The big question is this: How much power do you really need?
Sure, a lot of snowmobile shoppers would argue, “If you’re in for a penny, you’re in for a pound”; meaning if you’ve got your wallet out, why go for a 95-130 horsepower sled if you can spend a few more bucks and get a 160-200-hp one?
The hard truth is this – and it’s challenging to get power-hungry buyers to fully understand what we’re proposing here – not everyone wants or most certainly, needs more than the 130-hp ceiling this line-up offers.
Here’s a look at some of the most popular (and largest selling) trail sleds that fall splat into the middle of the power wars.
Yamaha SRViper L-TX GT: Feels Even More Like A 2-stroke!
Yamaha has stepped up with improvements to the Viper. This model had remained mostly unchanged. The updates are welcome and show Yamaha is committed to the Viper paradigm.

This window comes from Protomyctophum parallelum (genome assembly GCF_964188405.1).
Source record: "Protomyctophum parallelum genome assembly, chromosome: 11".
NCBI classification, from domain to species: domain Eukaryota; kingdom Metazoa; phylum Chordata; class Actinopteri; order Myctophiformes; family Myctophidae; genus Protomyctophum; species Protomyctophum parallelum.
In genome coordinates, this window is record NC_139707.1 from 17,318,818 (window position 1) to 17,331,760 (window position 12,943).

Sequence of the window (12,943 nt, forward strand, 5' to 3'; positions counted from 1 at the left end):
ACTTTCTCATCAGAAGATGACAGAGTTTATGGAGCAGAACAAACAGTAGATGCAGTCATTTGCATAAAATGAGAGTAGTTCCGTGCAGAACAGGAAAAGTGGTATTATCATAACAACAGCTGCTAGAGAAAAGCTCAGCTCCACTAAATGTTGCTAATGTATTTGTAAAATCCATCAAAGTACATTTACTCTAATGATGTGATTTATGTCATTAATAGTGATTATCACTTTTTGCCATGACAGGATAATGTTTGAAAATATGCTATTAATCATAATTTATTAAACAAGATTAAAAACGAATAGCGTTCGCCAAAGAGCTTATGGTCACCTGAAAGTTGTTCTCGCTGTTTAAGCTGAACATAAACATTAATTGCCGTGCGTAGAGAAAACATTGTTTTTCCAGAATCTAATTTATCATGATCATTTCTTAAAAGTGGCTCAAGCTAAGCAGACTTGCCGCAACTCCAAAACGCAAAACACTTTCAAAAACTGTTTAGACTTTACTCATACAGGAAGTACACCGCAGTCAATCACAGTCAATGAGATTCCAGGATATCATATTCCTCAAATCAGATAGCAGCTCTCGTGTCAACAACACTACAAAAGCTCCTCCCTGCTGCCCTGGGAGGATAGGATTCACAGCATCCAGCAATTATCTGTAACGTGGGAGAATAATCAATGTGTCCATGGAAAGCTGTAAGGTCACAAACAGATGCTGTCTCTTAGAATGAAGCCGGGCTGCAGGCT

Not that a lot needed changing. This sled always produced nice linear power and the combo of the SR chassis with a 1,049cc 4-stroke triple was about as close to magic as you can get with a 4-stroke.
By remapping the ECU, Yamaha has delivered something that feels broader than the 130-hp the 1049 claims. This change, along with offering only a 137-inch track (no 129), has brought new life to the Viper. QS-3 shocks were added, a heated seat and a brand new pair of skis.
The new Stryke skis are very big news and have virtually eliminated darting and hunting on hard-packed surfaces. More importantly these new skis completely eliminate understeer providing predictable initial turn-in and apex biting control through the center of turns. The Stryke has hit the goal-line dead-on.
Last year the Viper got fresh, new easy-to-remove bodywork and an aesthetic makeover to amp up its appeal.
This sled is a longterm keeper and that 1049 triple has acquired a reputation for heroic durability. There are no complaints about belt longevity or any other mechanical deficiencies.
The main thing is, this is a truly fun sled to ride long distances. It’s quiet while producing a compelling, throaty exhaust cadence.
It’s undeniably good on gas, rides nicely, handles good and has all the benefits a 4-stroke offers in a sled that feels like a 2-stroke.
Keep this in mind as well – there’s no other comparable to it in the marketplace.